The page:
Esquire Middle East
A letter from the editor
The troubling case of the Black Cod Index
Everything sounds more important with an acronym attached to it. Although, there are always those people who tend to go too far and spoil it for the rest of us. The other week I was in a meeting where most of the sentences spoken were just a string of abbreviations and acronyms strung together, as if someone was trying to solve a particularly obscure Wordle answer. Most people in that meeting nodded along earnestly in a visceral show of understanding, each terrified to ask what any of it actually meant. I’m going to level with you, I judge both the abbreviators and the nodders—and the verdicts are rarely positive.
In general, language (and, importantly, acronyms) should be used to aid communication rather than to make it more complicated and elitist. So, for the sake of making a point, over the past year I created my own acronym:
BCI —the Black Cod Index.
Why? Well, February is when Esquire Middle East releases its annual ‘Food Issue,’ and central to it is the muchvaunted 50 Best Restaurants in the GCC list (pg.104), where we rank our favourite places within the region to eat in.
No, it is not Michelin or Gault&millau, but the process is thorough, considered and very Esquire.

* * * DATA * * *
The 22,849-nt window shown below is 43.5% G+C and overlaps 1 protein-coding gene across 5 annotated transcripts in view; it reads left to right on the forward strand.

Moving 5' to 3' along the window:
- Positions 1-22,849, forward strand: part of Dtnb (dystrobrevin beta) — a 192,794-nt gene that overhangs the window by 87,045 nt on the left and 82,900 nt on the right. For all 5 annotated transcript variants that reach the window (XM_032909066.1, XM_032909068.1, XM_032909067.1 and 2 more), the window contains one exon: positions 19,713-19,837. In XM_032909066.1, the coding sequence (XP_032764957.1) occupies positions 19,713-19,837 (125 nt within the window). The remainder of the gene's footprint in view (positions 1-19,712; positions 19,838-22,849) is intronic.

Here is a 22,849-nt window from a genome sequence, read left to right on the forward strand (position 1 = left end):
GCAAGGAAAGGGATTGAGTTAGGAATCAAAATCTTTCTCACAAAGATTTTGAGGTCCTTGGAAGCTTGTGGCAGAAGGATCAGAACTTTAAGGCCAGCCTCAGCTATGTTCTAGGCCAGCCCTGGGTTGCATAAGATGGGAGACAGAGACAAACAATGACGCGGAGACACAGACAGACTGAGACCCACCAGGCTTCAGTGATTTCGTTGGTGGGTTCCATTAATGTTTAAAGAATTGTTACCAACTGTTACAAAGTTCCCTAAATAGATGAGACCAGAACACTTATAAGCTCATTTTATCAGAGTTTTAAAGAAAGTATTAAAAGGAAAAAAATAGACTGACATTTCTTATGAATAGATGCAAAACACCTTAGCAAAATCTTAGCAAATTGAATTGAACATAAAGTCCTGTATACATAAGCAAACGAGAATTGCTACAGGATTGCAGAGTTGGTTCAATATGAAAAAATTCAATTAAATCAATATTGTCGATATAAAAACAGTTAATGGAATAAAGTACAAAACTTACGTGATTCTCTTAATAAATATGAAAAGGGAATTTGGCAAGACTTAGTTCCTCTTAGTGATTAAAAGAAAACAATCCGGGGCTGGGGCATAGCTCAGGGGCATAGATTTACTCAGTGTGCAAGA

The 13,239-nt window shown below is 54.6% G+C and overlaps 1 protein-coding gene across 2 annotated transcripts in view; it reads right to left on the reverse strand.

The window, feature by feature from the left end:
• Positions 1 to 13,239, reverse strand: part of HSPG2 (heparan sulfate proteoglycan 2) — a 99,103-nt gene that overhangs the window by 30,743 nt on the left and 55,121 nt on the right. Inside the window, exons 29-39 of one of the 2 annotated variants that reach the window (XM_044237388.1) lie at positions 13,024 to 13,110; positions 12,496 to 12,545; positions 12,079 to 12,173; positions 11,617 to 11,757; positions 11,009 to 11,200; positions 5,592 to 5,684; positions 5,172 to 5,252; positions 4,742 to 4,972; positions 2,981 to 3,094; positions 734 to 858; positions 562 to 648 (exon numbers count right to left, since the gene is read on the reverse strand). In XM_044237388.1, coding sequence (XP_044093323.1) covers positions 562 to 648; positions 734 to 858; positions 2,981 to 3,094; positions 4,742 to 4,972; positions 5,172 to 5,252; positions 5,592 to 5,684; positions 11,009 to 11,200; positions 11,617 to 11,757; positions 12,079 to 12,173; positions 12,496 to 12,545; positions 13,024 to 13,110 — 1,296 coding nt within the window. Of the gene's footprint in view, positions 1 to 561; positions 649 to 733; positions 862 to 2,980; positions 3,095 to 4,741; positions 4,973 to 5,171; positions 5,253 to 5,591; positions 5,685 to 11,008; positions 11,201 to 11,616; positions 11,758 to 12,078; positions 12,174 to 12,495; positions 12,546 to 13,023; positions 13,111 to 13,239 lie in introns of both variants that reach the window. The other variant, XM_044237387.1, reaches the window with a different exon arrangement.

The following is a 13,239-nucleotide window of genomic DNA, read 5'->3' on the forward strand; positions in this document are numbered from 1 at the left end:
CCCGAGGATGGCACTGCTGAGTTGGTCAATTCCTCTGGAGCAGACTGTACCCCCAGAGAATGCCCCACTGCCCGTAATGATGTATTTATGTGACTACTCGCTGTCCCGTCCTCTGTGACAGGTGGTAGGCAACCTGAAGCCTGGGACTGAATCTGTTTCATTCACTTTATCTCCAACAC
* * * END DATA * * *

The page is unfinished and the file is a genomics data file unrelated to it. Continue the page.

The list’s decade-long life-span has given us some fascinating insight into wider hospitality trends over the years—both good and not-so-good. From celebrity-fronted outposts, to spates of entertainment-led supper clubs, and the rise of the catch-all bar/restaurant/lounge concepts, we have dined, delighted and dissected in equal measure. What is the current trend du jour? Well, this is where the
BCI comes into play.
Throughout our year-long dining odyssey, one thing became apparent: the worrying appearance of the same dishes on menus. Every menu. It seems that no matter the country, cuisine or classification, every fine-dining restaurant in the region will include at least one of the following: tartare/ceviche, burrata, a sushi-platter, cheesecake and—you guessed it—black cod.
At first it was amusing. Then it became annoying.
Now it is bordering on troublesome. Why is it that across the vast spectrum of global cuisine available in our cities are the menus constantly overlapping in a worrisome race to the middle ground? The answer, coming from the dozens of chefs and restaurateurs we spoke to was simply: the customers. Regardless of how cutting-edge and inventive a kitchen tries to be, the black cod still racks up the orders. The most ordered restaurant dish in the region? Sushi. The best-selling starter? Burrata. Such is the lack of adventure from us—the diners—that restaurants are forced to either bend to the banal or risk closure.
Internally, we use the BCI as tongue-in-cheek shorthand to assess comparable points when it comes to ranking restaurants. However, despite the dominant popularity of the aforementioned dishes, there is ample creativity on display from the culinary talent in the region who continue to adapt the same dishes and turn them into something unique. Ultimately, the standard has never been higher, but we— the diners—have a crucial role to play if we want to help shape the future. It’s best that we start that ASAP.